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Those who live or travel in Kentucky this summer probably will see purple prisms hanging at least 10 feet above the ground in ash trees. The prisms are traps for the emerald ash borer, a destructive insect that was found in Kentucky during the summer of 2009.
The emerald ash borer is a small, dark green metallic beetle that attacks all species of ash trees. Adult borers feed on a tree’s leaves during May and June. The larvae burrow into the tree to feed under the bark from July through October, destroying the tree’s ability to transport water and nutrients. This can cause loss of the entire canopy and ultimately kill the tree within a year or two.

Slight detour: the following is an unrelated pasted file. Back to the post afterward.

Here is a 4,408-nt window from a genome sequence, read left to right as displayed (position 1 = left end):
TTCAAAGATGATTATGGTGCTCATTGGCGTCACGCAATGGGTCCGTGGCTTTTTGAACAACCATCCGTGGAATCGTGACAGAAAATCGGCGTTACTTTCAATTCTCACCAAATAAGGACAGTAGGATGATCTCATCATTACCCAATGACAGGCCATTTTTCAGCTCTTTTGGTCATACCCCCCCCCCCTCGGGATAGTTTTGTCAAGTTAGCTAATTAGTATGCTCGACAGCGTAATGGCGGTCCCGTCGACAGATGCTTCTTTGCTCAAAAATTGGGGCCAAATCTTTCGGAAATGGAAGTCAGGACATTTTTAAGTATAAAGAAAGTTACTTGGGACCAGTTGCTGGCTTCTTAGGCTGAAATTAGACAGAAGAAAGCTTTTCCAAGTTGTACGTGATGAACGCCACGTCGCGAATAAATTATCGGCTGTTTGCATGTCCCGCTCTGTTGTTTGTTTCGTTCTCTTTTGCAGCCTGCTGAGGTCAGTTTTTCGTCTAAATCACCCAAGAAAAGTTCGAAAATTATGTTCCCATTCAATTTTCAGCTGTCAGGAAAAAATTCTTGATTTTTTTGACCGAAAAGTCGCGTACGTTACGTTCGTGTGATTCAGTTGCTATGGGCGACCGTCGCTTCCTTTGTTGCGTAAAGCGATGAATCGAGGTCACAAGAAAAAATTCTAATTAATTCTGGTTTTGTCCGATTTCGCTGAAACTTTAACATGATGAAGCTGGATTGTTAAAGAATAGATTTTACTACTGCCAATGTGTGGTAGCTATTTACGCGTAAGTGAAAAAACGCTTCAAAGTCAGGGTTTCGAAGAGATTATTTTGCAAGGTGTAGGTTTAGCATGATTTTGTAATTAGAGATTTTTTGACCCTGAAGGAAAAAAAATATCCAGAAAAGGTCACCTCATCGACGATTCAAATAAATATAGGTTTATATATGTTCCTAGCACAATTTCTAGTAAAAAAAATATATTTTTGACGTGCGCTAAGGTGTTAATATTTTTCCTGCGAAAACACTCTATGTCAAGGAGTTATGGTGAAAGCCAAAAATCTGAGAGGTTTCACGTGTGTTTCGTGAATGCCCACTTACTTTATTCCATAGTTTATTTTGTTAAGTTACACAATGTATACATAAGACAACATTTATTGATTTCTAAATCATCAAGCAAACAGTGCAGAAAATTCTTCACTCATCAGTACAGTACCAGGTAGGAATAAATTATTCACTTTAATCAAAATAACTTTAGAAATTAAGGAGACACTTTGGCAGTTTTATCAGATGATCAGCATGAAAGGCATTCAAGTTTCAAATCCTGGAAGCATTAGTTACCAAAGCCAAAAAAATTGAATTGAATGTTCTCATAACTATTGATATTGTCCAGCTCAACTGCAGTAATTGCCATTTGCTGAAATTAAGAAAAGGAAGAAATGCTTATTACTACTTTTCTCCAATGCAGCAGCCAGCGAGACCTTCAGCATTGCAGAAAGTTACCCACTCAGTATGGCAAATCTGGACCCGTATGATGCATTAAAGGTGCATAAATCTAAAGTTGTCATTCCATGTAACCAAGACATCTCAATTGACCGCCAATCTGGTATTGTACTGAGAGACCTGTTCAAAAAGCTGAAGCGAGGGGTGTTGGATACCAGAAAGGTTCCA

The traps are part of an emerald ash borer survey, funded by the U.S. Department of Agriculture Animal Plant Health Inspection Service and the U.S. Forest Service. The Kentucky Office of the State Entomologist is overseeing the installation of the traps.
Traps will remain in place through the borer’s flight, which ends in August, and collected for examination. Traps will not cause any harm to humans, animals or trees.
If an emerald ash borer infestation is suspected, contact the USDA-APHIS Emerald Ash Borer Hotline at 866-322-4512 or the Kentucky Office of the State Entomologist at 859-257-5838.